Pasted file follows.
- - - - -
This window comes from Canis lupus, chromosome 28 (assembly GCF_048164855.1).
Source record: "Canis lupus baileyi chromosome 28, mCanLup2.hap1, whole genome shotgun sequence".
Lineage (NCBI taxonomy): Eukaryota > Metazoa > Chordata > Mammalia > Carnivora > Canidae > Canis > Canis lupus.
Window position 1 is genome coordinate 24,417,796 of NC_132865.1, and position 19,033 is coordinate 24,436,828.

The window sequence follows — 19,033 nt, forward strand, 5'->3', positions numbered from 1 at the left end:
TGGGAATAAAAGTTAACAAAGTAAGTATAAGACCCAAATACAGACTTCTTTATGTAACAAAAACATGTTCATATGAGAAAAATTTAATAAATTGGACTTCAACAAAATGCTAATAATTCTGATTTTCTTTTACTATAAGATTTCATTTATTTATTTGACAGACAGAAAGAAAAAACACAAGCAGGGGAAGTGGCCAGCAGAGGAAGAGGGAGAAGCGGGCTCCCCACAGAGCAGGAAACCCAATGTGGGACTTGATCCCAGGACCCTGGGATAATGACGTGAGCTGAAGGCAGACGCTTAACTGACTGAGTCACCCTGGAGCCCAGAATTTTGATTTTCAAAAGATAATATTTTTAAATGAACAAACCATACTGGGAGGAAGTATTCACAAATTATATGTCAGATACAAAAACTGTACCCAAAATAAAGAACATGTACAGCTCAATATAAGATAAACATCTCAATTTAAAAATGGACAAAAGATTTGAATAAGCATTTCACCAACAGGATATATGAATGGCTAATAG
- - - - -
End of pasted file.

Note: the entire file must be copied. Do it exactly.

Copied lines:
This window comes from Canis lupus, chromosome 28 (assembly GCF_048164855.1).
Source record: "Canis lupus baileyi chromosome 28, mCanLup2.hap1, whole genome shotgun sequence".
Lineage (NCBI taxonomy): Eukaryota > Metazoa > Chordata > Mammalia > Carnivora > Canidae > Canis > Canis lupus.
Window position 1 is genome coordinate 24,417,796 of NC_132865.1, and position 19,033 is coordinate 24,436,828.

The window sequence follows — 19,033 nt, forward strand, 5'->3', positions numbered from 1 at the left end:
TGGGAATAAAAGTTAACAAAGTAAGTATAAGACCCAAATACAGACTTCTTTATGTAACAAAAACATGTTCATATGAGAAAAATTTAATAAATTGGACTTCAACAAAATGCTAATAATTCTGATTTTCTTTTACTATAAGATTTCATTTATTTATTTGACAGACAGAAAGAAAAAACACAAGCAGGGGAAGTGGCCAGCAGAGGAAGAGGGAGAAGCGGGCTCCCCACAGAGCAGGAAACCCAATGTGGGACTTGATCCCAGGACCCTGGGATAATGACGTGAGCTGAAGGCAGACGCTTAACTGACTGAGTCACCCTGGAGCCCAGAATTTTGATTTTCAAAAGATAATATTTTTAAATGAACAAACCATACTGGGAGGAAGTATTCACAAATTATATGTCAGATACAAAAACTGTACCCAAAATAAAGAACATGTACAGCTCAATATAAGATAAACATCTCAATTTAAAAATGGACAAAAGATTTGAATAAGCATTTCACCAACAGGATATATGAATGGCTAATAG